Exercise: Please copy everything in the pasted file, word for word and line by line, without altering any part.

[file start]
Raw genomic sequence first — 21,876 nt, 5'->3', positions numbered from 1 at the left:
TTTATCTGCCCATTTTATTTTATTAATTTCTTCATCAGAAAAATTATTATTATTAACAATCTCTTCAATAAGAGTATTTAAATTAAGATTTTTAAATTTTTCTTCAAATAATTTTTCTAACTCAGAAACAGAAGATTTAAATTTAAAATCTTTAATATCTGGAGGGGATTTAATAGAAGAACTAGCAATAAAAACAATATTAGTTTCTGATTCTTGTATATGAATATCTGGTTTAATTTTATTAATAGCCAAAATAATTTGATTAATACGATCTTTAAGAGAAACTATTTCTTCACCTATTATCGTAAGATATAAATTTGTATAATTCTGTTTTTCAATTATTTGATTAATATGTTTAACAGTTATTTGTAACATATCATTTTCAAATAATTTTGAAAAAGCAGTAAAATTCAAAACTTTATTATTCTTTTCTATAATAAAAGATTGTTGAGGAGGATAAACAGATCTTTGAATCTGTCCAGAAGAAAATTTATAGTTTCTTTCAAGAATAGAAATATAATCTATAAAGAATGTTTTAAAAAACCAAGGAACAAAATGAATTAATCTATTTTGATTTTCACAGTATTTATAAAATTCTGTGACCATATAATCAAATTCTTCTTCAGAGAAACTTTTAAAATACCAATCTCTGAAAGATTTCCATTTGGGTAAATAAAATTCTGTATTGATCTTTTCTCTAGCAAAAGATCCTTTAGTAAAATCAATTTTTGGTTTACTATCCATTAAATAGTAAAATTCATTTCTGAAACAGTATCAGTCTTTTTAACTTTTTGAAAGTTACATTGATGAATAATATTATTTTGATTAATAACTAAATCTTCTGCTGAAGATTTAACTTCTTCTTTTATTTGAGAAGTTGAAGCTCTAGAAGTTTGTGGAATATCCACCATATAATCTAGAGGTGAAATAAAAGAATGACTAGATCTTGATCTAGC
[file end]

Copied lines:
Raw genomic sequence first — 21,876 nt, 5'->3', positions numbered from 1 at the left:
TTTATCTGCCCATTTTATTTTATTAATTTCTTCATCAGAAAAATTATTATTATTAACAATCTCTTCAATAAGAGTATTTAAATTAAGATTTTTAAATTTTTCTTCAAATAATTTTTCTAACTCAGAAACAGAAGATTTAAATTTAAAATCTTTAATATCTGGAGGGGATTTAATAGAAGAACTAGCAATAAAAACAATATTAGTTTCTGATTCTTGTATATGAATATCTGGTTTAATTTTATTAATAGCCAAAATAATTTGATTAATACGATCTTTAAGAGAAACTATTTCTTCACCTATTATCGTAAGATATAAATTTGTATAATTCTGTTTTTCAATTATTTGATTAATATGTTTAACAGTTATTTGTAACATATCATTTTCAAATAATTTTGAAAAAGCAGTAAAATTCAAAACTTTATTATTCTTTTCTATAATAAAAGATTGTTGAGGAGGATAAACAGATCTTTGAATCTGTCCAGAAGAAAATTTATAGTTTCTTTCAAGAATAGAAATATAATCTATAAAGAATGTTTTAAAAAACCAAGGAACAAAATGAATTAATCTATTTTGATTTTCACAGTATTTATAAAATTCTGTGACCATATAATCAAATTCTTCTTCAGAGAAACTTTTAAAATACCAATCTCTGAAAGATTTCCATTTGGGTAAATAAAATTCTGTATTGATCTTTTCTCTAGCAAAAGATCCTTTAGTAAAATCAATTTTTGGTTTACTATCCATTAAATAGTAAAATTCATTTCTGAAACAGTATCAGTCTTTTTAACTTTTTGAAAGTTACATTGATGAATAATATTATTTTGATTAATAACTAAATCTTCTGCTGAAGATTTAACTTCTTCTTTTATTTGAGAAGTTGAAGCTCTAGAAGTTTGTGGAATATCCACCATATAATCTAGAGGTGAAATAAAAGAATGACTAGATCTTGATCTAGC